Multivariate response regressions vs many linear models

Would anyone be willing to venture an intuitive description of the situations under which a multivariate response model is more appropriate than many linear regressions?

As an example, take a randomly allocated agricultural extension program, and yields of several different crops grown by farmers. You could run several different models for each crop. Or you could aggregate the crops somehow. Or maybe you could run a multivariate response model, whereby your dependent variable is actually a matrix rather than a vector.

I've been reading up on the math of it all, but I haven't found a good intuitive description of the situations where these sorts of models are the most useful, nor their practical pitfalls. I get that the errors will be correlated between responses. Does this mean that you'd get more power in a situation where individual regressions would be underpowered? Is there any reason why coefficient matrices estimated in these models wouldn't have a causal interpretation if a variable is randomly allocated?

• I've posted my comment and response from a moment ago` as an answer, but I am not sure whether the update answers your question or not. Can you take a look and maybe clarify your followup question if it doesn't? Commented Jun 7, 2013 at 7:03

One reason why you might want to look at the multivariate case rather than univariate cases is when there's a lot of dependence between variables. It's quite possible for each univariate response to show "no effect" but the multivariate one to show a strong one. See this plot about a difference between two groups on just two dimensions

Note that here, $$y$$ and $$x$$ are both DVs, and the grouping variable (red/black indicator) is the (lone) IV in the 'regression'.

The issue is that the thing whose mean really differs between the two groups is not the variable $$X$$ or the variable $$Y$$ (that is, $$\mu_{X2}-\mu_{X1}$$ is almost zero, same for $$Y$$), but a particular linear combination - in the example, $$Y-X$$ - on which the means of the two groups strongly differ.

In that case univariate $$t$$ tests find nothing but a multivariate test sees it easily (which can be done by regression and multivariate regression where there is a single IV, the group indicator).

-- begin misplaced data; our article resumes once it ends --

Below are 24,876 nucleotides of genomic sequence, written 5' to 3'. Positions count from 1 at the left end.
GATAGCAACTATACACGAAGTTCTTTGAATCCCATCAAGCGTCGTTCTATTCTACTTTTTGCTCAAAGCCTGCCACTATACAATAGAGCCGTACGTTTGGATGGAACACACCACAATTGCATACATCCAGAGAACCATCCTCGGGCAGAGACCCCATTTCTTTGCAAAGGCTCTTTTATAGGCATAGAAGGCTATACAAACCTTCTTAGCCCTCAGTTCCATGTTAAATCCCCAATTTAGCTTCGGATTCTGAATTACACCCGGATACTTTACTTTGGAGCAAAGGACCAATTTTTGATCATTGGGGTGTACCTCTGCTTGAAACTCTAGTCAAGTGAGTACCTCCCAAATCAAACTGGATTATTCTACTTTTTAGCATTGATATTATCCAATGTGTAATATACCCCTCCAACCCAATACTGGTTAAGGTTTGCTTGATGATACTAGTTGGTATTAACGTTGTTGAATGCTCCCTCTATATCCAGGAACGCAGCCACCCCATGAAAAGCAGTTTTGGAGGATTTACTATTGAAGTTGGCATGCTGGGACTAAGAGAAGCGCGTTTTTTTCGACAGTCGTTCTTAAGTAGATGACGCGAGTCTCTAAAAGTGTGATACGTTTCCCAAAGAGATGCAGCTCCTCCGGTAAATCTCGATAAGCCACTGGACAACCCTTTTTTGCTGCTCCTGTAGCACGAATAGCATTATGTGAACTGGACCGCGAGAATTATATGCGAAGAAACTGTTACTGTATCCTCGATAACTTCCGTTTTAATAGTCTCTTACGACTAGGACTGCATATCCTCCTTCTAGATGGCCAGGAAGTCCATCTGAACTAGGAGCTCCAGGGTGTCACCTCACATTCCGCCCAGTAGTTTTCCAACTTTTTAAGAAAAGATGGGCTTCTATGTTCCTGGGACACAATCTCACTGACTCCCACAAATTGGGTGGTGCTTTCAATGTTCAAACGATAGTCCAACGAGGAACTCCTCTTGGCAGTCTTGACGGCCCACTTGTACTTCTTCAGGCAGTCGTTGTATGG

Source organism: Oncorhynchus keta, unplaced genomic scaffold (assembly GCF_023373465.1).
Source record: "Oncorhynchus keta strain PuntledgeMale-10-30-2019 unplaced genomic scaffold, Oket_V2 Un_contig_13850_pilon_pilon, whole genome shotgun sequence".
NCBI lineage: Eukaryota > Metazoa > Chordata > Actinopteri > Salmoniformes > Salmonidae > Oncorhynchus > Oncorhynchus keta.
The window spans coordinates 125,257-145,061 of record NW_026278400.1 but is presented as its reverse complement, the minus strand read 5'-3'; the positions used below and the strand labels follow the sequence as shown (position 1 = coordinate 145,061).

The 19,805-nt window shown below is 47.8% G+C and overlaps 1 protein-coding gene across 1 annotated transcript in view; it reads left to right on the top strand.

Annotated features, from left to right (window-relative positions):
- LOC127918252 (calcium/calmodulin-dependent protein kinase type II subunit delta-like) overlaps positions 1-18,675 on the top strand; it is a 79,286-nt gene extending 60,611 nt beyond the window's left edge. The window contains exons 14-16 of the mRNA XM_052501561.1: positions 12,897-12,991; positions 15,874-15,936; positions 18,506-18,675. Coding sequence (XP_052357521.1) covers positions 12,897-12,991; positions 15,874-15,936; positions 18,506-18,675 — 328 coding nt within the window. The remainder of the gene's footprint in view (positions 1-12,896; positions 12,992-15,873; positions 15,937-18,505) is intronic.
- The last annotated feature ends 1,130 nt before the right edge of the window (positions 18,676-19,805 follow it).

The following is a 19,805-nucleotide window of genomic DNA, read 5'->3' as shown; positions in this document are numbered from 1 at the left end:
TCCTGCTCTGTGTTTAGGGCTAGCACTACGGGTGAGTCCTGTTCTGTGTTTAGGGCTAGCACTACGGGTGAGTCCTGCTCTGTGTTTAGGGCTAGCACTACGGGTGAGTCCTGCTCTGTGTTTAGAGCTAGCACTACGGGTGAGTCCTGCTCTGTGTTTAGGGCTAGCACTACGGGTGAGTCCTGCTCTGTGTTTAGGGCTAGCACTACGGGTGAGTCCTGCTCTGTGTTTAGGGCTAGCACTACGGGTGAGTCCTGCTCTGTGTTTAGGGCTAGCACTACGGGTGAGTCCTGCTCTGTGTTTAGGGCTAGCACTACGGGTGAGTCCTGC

The same issue applies to other, less simple regressions.

• I think that makes sense. You use the correlations between DV's to be more certain about groupwise differences in independent variables (which can be generalized to more complicated models). But the coefficients themselves should be identical. Commented Jun 7, 2013 at 7:20
• But that leaves me with the question: are there any practical pitfalls? Difference in interpretation of coefficients that are important? I don't immediately see any... Commented Jun 7, 2013 at 7:26
• You still seem to have at least some confusion. You already know the IVs (the predictor) is different (if black is '0' and red is '1', you already know 0 and 1 differ - you chose them that way!). It's the response (the two axes in my plot are both response variables, DVs) and its those that you want to find effects for (in this simple example find differences in their means by regression on the 0-1 variable). It occurs to me that you may be alluding to seemingly unrelated regressions; is that the case? Commented Jun 7, 2013 at 7:31
• I said independent, I meant dependent. Commented Jun 7, 2013 at 7:33
• They do have a bigger mean but the difference in population means very small compared to the size of the standard deviations in each variable. The average of the pair-differences is relatively much larger compared to the standard deviation by comparison. That is, there's a linear combination of the original variables on which there's a strong group difference effect even though the marginal effects are small. Commented Mar 2, 2019 at 23:42